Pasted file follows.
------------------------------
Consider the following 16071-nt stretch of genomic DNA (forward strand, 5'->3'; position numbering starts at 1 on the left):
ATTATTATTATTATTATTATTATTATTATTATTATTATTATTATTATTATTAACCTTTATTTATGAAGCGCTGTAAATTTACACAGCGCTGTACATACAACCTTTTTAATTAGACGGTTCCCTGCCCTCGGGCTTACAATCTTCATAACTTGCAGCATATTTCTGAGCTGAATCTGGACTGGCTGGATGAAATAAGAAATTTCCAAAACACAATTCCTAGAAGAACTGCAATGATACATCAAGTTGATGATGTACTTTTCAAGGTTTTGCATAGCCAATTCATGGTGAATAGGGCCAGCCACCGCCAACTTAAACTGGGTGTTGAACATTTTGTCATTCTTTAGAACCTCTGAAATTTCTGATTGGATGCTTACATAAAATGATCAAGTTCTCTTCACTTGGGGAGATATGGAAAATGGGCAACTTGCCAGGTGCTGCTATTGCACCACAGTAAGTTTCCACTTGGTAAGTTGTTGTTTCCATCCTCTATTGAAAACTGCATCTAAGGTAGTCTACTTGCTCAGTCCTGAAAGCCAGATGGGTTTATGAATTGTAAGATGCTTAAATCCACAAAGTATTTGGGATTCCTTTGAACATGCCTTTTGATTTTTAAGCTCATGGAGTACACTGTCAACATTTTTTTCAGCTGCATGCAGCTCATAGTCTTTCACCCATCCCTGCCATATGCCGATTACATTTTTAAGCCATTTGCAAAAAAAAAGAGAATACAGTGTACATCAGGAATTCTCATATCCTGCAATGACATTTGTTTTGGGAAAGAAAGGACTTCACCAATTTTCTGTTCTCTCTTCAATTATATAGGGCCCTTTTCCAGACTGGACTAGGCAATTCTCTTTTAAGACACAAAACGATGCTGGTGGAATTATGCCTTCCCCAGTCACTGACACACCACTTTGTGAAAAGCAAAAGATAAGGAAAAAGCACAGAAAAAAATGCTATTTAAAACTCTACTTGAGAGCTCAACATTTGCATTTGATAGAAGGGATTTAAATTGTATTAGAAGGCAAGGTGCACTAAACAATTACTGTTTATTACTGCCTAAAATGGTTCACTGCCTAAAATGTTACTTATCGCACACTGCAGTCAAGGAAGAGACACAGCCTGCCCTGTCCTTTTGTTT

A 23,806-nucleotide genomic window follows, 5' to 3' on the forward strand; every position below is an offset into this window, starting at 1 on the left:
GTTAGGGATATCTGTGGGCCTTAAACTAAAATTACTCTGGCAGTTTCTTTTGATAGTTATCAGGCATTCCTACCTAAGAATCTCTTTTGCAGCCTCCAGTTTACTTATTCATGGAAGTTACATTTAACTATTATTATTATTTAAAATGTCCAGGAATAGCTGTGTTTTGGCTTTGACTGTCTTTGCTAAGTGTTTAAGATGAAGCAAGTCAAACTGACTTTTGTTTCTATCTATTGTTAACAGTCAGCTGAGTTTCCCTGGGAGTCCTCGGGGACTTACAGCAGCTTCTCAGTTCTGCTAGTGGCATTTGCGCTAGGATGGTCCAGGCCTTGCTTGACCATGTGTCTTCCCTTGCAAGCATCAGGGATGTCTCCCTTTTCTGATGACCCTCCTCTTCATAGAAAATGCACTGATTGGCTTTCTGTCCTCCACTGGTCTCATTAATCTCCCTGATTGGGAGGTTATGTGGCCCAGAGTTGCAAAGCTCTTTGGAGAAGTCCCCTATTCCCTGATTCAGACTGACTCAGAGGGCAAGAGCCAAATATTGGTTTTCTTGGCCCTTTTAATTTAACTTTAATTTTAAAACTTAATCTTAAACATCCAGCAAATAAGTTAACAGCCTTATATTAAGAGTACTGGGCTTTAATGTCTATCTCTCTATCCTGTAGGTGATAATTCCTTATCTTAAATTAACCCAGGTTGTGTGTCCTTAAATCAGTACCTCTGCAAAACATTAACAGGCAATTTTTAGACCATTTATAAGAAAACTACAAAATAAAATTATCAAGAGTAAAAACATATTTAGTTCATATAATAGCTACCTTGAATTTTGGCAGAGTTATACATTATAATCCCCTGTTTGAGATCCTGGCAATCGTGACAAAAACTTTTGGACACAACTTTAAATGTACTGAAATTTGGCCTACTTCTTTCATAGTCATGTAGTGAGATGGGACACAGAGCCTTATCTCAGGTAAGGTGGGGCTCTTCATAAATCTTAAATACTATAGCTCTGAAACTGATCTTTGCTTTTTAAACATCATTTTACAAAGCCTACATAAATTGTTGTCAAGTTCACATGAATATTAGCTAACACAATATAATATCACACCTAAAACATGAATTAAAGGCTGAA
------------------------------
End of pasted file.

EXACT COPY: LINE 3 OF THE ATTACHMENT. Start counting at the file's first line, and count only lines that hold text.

A 23,806-nucleotide genomic window follows, 5' to 3' on the forward strand; every position below is an offset into this window, starting at 1 on the left: